Keep these 12 unusual books on your desk if you’re a startup founder

A couple of weeks ago we hosted our very first Product Hoist ‘Ask Me Anything’ [AMA] with Paul Bennetts from Airtree Ventures. Amongst many fascinating insights, were some absolutely golden recommendations for books you might not have heard of, but if you’re in the business of making ideas happen… you definitely should read.

“Oh man, I can see a book buying spree coming on!” – Raph Goldsworthy


 

Ready Player One

Read Ready Player One – it’s the future..”Paul Bennetts

In the year 2044, reality is an ugly place. The only time teenage Wade Watts really feels alive is when he’s jacked into the virtual utopia known as the  OASIS. Wade’s devoted his life to studying the puzzles hidden within this world’s digital confines, puzzles that are based on their creator’s obsession with the pop culture of decades past and that promise massive power and fortune to whoever can unlock them.


Traction

“The updated edition just came up. I would definitely grab a copy. Most founders underestimate the work that is required to find marketing channels that work for you startup. And most go for the same channels over and over rather than thinking through all 19 channels..” – Paul Bennetts

“Awesome recommendation. So many start-ups are laser focused on online channels, but are there any offline channels you think are under utilised by start-ups?” – Raph Goldsworthy

“All of them. One of our portfolios companies is using local radio to blanket the world – its super cheap and is working well. Keep in mind, different channels for different levels of scale. To get 10 people to turn up to your party, you ask your friends. To get 100, you ask your family. To get 1000, you rent a billboard. To get a million, you ask Canva.” –  Paul Bennetts

An overview from Paul’s detailed notes

Startups can get traction through 19 different marketing channels. The authors researched 40 successful startups to document this. Many tried multiple channels until they found one that worked.

Startups can get traction through 19 different marketing channels. The authors researched 40 successful startups to document this. Many tried multiple channels until they found one that worked.

Far too many startups focus on the same channels. And ignore the most underutilized (and likely promising) channels.

Keep in mind that it will be hard to predict the channel that will work best.

19 channels (don’t dismiss any of these because successful companies have built off each) include targeting blogs, publicity, unconventional PR (stunts), SEM, social and display ads, offline ads, SEO, content marketing, email marketing, engineering as marketing, viral marketing (referrals), business development, sales, affiliate programs, existing platforms, trade shows, offline events, speaking engagements and community building.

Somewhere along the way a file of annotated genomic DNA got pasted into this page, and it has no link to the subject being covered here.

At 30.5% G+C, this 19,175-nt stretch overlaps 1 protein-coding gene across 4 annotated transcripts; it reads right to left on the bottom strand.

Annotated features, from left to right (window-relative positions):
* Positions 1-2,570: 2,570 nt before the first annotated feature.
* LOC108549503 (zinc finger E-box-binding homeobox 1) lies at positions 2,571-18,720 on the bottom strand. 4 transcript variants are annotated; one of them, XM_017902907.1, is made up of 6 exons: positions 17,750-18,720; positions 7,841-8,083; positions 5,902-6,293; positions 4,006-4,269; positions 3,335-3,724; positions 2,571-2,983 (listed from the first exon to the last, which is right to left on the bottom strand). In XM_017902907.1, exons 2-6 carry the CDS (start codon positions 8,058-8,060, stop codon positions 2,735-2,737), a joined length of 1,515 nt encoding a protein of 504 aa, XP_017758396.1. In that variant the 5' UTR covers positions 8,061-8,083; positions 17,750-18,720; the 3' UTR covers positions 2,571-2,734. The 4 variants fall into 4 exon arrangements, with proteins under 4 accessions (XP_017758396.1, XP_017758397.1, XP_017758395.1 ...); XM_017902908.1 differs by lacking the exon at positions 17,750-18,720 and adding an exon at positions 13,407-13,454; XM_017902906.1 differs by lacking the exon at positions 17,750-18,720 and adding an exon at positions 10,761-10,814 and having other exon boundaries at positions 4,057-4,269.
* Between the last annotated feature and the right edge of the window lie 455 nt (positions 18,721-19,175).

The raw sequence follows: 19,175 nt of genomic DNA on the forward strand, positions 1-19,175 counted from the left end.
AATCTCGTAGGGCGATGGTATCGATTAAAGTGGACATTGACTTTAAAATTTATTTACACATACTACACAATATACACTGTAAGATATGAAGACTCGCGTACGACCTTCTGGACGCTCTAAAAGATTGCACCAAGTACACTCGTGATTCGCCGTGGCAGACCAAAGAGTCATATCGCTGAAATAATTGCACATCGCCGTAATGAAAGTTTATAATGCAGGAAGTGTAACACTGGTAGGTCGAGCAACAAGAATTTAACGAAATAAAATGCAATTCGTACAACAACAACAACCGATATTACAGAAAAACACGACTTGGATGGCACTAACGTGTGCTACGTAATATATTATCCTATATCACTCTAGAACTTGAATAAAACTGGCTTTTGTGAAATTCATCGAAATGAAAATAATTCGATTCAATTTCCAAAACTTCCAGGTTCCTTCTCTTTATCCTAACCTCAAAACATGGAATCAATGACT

Reminiscences of a Stock Operator

Although not your typical business / startup book, the story behind it is very relatable!”  Ashok from MyProperty

First published in 1923, “Reminiscences of a Stock Operator” is the most widely read, highly recommended investment book ever. Generations of readers have found that it has more to teach them about markets and people than years of experience. This is a timeless tale that will enrich your life–and your portfolio.


Fooling Some of the People All of the Time, A Long Short Story

“If you like discovering an insight that no one else has in the world, I highly recommend reading “Fooling Some of the People All of the Time, A Long Short Story”. Be careful you may not look at the world the same ever again..” – Paul Bennetts

“Interesting title, sounds like it sums up most of Wall Street…! Will definitely check it out.” – Ashok from MyProperty

In 2002, David Einhorn of Greenlight Capital, gave a speech at a charity investment conference. He was asked to share his best investment idea, so he did. He described his reasons why Greenlight had sold short the shares of Allied Capital, a leader in the private finance industry. Greenlight bet that the stock would decline because the company’s business was in trouble and its accounting was corrupt. Einhorn’s speech was so compelling that the next day, when the NYSE opened for trading, Allied’s shares remained closed. So many investors wanted to sell or short the stock that the NYSE could not balance all the sell orders to open Allied’s trading in an orderly fashion.

The book follows what happens next. Page by page, it delves deep into how hard it is to develop a non-obvious insight that has a high potential of being right.


How to Win Friends and Influence People

How to Win Friends and Influence People is one of the first best-selling self-help books ever published. Written by Dale Carnegie and first published in 1936, it has sold 15 million copies world-wide.